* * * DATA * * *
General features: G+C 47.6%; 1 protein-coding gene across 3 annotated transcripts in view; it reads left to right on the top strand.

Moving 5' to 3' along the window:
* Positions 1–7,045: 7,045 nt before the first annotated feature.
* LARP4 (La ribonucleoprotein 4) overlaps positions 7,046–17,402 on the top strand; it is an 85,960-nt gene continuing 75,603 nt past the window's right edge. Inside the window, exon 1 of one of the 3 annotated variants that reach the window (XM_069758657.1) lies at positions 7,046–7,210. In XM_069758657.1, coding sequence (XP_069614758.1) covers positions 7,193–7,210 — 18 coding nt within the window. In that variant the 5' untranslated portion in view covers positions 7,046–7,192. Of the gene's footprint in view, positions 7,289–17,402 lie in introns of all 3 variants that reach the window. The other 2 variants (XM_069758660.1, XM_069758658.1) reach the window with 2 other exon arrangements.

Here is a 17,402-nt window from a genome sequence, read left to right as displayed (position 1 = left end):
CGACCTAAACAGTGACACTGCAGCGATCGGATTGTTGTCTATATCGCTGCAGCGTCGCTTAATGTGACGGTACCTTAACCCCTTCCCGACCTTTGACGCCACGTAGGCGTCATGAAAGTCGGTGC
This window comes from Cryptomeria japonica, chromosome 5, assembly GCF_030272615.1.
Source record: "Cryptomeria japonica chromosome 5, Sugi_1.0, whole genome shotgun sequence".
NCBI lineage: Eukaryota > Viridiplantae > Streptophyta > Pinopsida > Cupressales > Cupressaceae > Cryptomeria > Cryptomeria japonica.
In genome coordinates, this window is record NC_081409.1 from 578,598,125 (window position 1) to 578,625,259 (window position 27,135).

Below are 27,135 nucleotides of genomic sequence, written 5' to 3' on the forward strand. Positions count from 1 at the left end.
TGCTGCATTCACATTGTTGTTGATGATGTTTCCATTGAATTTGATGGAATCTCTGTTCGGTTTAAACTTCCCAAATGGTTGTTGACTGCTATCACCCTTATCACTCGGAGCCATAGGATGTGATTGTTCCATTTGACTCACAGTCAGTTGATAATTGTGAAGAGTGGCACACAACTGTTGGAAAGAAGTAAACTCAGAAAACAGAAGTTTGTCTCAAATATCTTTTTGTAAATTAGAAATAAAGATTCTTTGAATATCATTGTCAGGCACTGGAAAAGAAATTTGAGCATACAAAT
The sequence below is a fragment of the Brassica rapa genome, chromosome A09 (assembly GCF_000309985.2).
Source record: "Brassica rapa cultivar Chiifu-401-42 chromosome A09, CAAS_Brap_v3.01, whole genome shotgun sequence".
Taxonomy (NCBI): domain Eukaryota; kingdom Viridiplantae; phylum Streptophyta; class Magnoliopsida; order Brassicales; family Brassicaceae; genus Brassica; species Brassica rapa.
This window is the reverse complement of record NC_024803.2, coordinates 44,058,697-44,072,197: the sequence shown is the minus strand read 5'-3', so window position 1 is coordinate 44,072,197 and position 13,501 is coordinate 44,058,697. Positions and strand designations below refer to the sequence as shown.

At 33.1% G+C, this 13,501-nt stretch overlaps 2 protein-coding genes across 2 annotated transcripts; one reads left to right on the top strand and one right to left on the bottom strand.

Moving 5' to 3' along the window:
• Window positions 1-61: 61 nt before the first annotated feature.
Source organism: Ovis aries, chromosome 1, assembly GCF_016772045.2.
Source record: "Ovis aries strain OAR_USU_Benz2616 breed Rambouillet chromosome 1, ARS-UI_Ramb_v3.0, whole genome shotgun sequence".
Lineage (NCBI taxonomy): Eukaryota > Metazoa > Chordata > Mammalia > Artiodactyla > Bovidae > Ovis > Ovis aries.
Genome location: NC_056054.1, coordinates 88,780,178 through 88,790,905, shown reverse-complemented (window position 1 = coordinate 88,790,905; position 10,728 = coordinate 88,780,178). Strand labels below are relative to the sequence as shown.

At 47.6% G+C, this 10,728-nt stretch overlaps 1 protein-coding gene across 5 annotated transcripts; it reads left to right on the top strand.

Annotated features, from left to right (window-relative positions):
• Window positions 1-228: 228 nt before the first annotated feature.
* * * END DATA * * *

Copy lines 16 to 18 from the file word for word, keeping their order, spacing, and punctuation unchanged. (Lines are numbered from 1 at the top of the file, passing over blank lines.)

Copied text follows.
This window is the reverse complement of record NC_024803.2, coordinates 44,058,697-44,072,197: the sequence shown is the minus strand read 5'-3', so window position 1 is coordinate 44,072,197 and position 13,501 is coordinate 44,058,697. Positions and strand designations below refer to the sequence as shown.

At 33.1% G+C, this 13,501-nt stretch overlaps 2 protein-coding genes across 2 annotated transcripts; one reads left to right on the top strand and one right to left on the bottom strand.

Moving 5' to 3' along the window: